Law prof files ethics complaint against Mosby over Freddie Gray case
A law professor notorious for his controversial opinions has filed complaints against the prosecution of the racially-charged Freddie Gray case.
Fox News reports that George Washington University law professor John Banzhaf has filed complaints against Baltimore state's attorney Marilyn Mosby with the Attorney Grievance Commission of Maryland, alleging that Mosby and two other deputies committed ethics violations, used “fraudulent or misleading tactics," withheld evidence from the defense, and brought charges without probable cause against the Baltimore police officers involved in the April 12, 2015 arrest of Freddie Gray, who died of injuries suffered inside of a police van.
Mosby announced last week that all charges against the police officers involved would be dropped after three of the officers were found not guilty and another’s case ended in a mistrial, and has faced criticism for pursuing what many consider politically-motivated prosecutions.
Banzhaf also alleges in the complaint that Mosby violated state rules of professional conduct for attorneys along with the rules of conduct by making public statements about the case.
“My concern is that this will encourage other prosecutors from other large cities to do the same,” Banzhaf explained. “The line she [Mosby] is giving her supporters is that the case was a success and that she has been victimized in just bringing them up on charges. I think her supporters, which she depends on to be re-elected, support what she did.”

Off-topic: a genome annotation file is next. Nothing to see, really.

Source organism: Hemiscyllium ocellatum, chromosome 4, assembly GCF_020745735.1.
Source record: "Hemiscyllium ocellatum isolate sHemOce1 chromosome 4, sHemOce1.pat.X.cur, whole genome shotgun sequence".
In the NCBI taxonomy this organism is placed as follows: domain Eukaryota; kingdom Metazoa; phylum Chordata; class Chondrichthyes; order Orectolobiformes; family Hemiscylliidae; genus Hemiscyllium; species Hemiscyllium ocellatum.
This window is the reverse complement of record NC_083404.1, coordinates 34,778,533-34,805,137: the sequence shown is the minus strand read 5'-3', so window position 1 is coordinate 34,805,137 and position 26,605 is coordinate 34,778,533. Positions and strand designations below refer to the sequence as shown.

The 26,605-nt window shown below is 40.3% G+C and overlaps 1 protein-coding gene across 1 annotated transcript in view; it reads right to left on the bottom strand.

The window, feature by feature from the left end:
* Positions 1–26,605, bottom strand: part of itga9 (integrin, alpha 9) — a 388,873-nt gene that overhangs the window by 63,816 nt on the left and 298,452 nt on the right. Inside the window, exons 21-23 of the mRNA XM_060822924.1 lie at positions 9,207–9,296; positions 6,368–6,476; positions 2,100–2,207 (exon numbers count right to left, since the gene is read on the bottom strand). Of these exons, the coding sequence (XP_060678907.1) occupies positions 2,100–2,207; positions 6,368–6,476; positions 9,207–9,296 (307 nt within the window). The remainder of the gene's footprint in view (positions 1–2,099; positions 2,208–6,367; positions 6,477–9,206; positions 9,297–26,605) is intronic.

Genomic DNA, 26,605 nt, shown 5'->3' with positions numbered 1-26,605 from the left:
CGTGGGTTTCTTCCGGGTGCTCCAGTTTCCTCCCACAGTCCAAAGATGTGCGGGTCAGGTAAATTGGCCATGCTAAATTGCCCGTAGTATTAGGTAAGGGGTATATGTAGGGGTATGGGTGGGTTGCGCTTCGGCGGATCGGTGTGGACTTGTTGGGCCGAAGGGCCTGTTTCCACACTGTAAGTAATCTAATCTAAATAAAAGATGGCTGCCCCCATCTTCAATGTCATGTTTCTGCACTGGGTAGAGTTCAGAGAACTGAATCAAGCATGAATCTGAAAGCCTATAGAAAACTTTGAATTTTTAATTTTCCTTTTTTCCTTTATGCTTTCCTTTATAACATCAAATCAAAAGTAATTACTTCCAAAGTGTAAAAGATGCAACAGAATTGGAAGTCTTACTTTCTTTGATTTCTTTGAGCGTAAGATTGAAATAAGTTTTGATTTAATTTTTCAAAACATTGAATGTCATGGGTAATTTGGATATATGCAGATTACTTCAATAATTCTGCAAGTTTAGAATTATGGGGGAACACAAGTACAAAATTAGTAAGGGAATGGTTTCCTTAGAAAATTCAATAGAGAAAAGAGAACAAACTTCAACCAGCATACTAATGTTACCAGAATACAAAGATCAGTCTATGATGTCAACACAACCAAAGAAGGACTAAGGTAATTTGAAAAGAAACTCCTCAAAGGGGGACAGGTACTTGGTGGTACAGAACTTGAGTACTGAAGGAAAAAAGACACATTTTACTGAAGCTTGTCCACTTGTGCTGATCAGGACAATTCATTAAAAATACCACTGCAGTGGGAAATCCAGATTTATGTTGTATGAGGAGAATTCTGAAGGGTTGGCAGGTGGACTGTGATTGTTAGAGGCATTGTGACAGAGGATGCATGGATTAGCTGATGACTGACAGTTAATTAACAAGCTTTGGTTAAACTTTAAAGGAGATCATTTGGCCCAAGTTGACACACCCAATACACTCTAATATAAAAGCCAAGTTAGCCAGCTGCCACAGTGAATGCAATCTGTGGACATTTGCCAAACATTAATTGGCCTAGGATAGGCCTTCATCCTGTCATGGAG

Banzhaf has filed several complaints throughout his career, perhaps most notably against Gov. Spiro Agnew, who later went on to become Richard Nixon’s vice president.
More recently, he made waves in 2014 by remarking that college students accused of rape are now given fewer due process protections than are illegal immigrants at deportation hearings, and arguing that colleges “shouldn’t be involved” in campus rape cases.
Previously, Banzhaf had announced plans to sue a Catholic University back in 2011 after they reverted back to single sex dorms, and was part of the effort to get rape charges dropped against three Duke University lacrosse players in 2007.
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